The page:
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Colorectal cancer: what it is and ways you can intervene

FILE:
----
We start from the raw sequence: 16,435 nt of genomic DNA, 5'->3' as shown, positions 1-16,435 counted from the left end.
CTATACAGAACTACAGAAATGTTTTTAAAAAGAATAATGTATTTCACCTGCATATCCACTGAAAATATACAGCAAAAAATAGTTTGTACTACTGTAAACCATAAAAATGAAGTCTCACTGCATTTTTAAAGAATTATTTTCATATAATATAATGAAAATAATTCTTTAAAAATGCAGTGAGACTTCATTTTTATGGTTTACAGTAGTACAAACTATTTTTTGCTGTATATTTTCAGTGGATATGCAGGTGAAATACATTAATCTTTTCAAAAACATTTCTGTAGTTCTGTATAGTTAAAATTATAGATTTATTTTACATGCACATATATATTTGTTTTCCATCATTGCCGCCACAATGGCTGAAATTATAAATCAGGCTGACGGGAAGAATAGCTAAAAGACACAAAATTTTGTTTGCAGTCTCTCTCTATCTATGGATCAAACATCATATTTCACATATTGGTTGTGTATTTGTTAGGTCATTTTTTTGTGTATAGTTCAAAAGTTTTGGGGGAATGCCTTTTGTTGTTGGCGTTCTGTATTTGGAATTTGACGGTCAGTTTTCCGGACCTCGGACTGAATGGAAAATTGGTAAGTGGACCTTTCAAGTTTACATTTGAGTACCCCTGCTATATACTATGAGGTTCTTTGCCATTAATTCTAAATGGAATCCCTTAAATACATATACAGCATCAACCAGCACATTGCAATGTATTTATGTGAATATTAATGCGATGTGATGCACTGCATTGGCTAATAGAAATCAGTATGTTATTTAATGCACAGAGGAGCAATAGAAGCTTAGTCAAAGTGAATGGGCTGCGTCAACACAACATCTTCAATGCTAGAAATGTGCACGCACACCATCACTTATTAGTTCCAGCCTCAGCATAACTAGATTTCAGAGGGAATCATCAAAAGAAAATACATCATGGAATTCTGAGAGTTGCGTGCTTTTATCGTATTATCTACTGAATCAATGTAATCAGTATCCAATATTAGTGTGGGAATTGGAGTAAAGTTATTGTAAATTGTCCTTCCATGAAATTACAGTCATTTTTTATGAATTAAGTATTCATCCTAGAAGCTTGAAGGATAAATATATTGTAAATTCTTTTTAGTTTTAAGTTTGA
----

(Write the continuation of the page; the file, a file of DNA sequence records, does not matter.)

Colorectal cancer, which encompasses cancers of both the colon and rectum, is not something to take lightly. The World Health Organization notes that cancer is the leading cause of death across the globe and that colorectal cancer is the second most common cause of cancer death in the world. The American Society of Colon and Rectal Surgeons (ASCRS) indicates that approximately 140,000 new cases of colorectal cancer will be diagnosed, and 56,000 Americans will die from the disease this year. Colorectal cancer is second only to lung cancer in numbers of deaths in the United States. Women and men are affected by colorectal cancer with a nearly equal frequency. The colon is a lower portion of the large intestines, while the rectum is the passageway that connects the colon to the anus. The Colorectal Cancer Alliance says most colorectal cancers initially develop as polyps, which are abnormal growths. Polyps may become cancerous later on if they are not removed. The general population faces a lifetime risk of about 5% for developing the disease, states ASCRS, while someone with a family history of colorectal cancer has a 10 to 15% greater risk. For people who suffer from ulcerative colitis, the risk for developing colorectal cancer rises to more than 50%. A persistent change in bowel habits can be a first indicator of colorectal cancer, says the Mayo Clinic. Changes may include a change in the consistency of stool. Rectal bleeding, persistent abdominal discomfort, a feeling that the bowel does not empty completely, and unexplained weight loss are other symptoms. Although doctors are not sure what causes colorectal cancer, the following are some risk factors for the disease: Ethnic background, particularly being African American Personal history of colorectal cancer or polyps Inflammatory intestinal conditions Inherited genes and syndromes Being overweight or obese Being a cigarette smoker Using alcohol heavily Having had radiation therapy on the abdomen Colorectal Screening The U.S. National Library of Medicine (USNLM) recommends that men and women between the ages of 50 and 75 be screened for colorectal cancer every year. Physicians may recommend colorectal screening for patients under age 50 with a family history of colon cancer or polyps. In addition, they may consider screenings for those under 50 who have a history of inflammatory bowel disease. Upon making such recommendations, doctors will discuss patients’ screening options, which include an assortment of tests, and then recommend which test might be best for the patient. Doctors screen for colorectal cancer in various ways, and many of these screenings need not be conducted annually. A colonoscopy is generally used to see the lining of the colon to look for the presence of polyps. However, the USNLM recommends that all men and women ages 50 to 75 receive a fecal occult blood, or stool-based, test every year. In addition, men and women should receive a fecal immunochemical, or FIT, test every year. The FIT is a simple test that adults can conduct in the privacy of their own homes. The USNLM recommends men and women receive stool DNA tests every three years, flexible sigmoidoscopy tests every five years, and double-contrast barium enemas every five years. Virtual colonoscopies (once every five years) and colonoscopies (once every 10 years) also may be recommended. Dr. James Ervin of Family Medical Clinic of Crystal Springs states, “Screening in the recommended intervals may decrease the occurance of colorectal cancer by up to 90%.” Preventative Measures In addition to screening, there are other preventative measures that may be taken against colon cancer. Guy’s Pharmacy suggests taking a daily dietary supplement like Guy’s Pharmacy Colon Health Support to help promote total colon health. Colon Health Support contains soluble fiber, flaxseed meal, and apple pectin that offers a complete and natural formula to help soothe, balance, and replenish the gastrointestinal tract. Call 601-647-0030, or stop by Guy’s Pharmacy in Crystal Springs for more information on Colon Health Support, and let their pharmacy experts suggest daily supplements that will not interfere with your current medications and improve your overall health. Removing polyps before they become cancerous, consuming a low-fat diet that is high in vegetable and fruit intake, as well as regular exercise, may also lower colorectal cancer risk. According to www.stopcoloncancernow.com, research shows that adults who increase their physical activity in intensity, duration, or frequency can reduce their risk of developing colon cancer by 30 to 40%, compared to adults who are sedentary. Exercising can influence the development of colon cancer in several different ways by: Creating a more efficient gastrointestinal system by increasing blood flow and circulation Reducing insulin levels, which are responsible for tumor cell division and growth Playing a role in energy balance and hormone metabolism Reducing the time that the colon is exposed to carcinogens Altering inflammatory and immune factors that influence colon cancer risk The website also suggests that the recommended amount of exercise to protect against colon cancer is estimated to be between 30 to 60 minutes of moderate to vigorous physical activity per day. The type, duration, and level of intensity of exercise will vary from person to person, so you should discuss your exercise goals with your doctor before beginning any new regime. Currently, there are no conclusive studies to show whether physical activity can help prevent rectal cancer, adenomas, or polyps, but there is a clear association between exercise and colon cancer. If you have colon cancer, exercise is even more important. Research shows that colon cancer survivors can reduce the risk of their cancer recurring by as much as 50% by exercising. Physical activity can also increase survival and can definitely enhance quality of life by reducing fatigue and promoting energy balance. If you have never made exercise a part of your life, reach out to your provider at Family Medical Clinic of Crystal Springs for assistance in creating a workout routine that is appropriate for your age and activity levels. The staff at Peak Fitness of Crystal Springs is also dedicated to helping you stay healthy. Peak Fitness provides a 24-hour fitness facility, top-of-the-line equipment, and state-of-the-art accommodations to ensure you have the most productive workout each and every visit. For more information about Peak Fitness membership rates, call 601-892-4800, or visit their facility located in Suite B, 26000 Highway 51, Crystal Springs, beside the old Fred’s Dollar Store. For additional information on the colorectal screening options that are right for you or to schedule a routine doctor’s visit, contact your provider at Family Medical Clinic of Crystal Springs, 601-892-3063. To learn more about colorectal cancer, visit www.mayoclinic.org and www.stopcoloncancernow.com.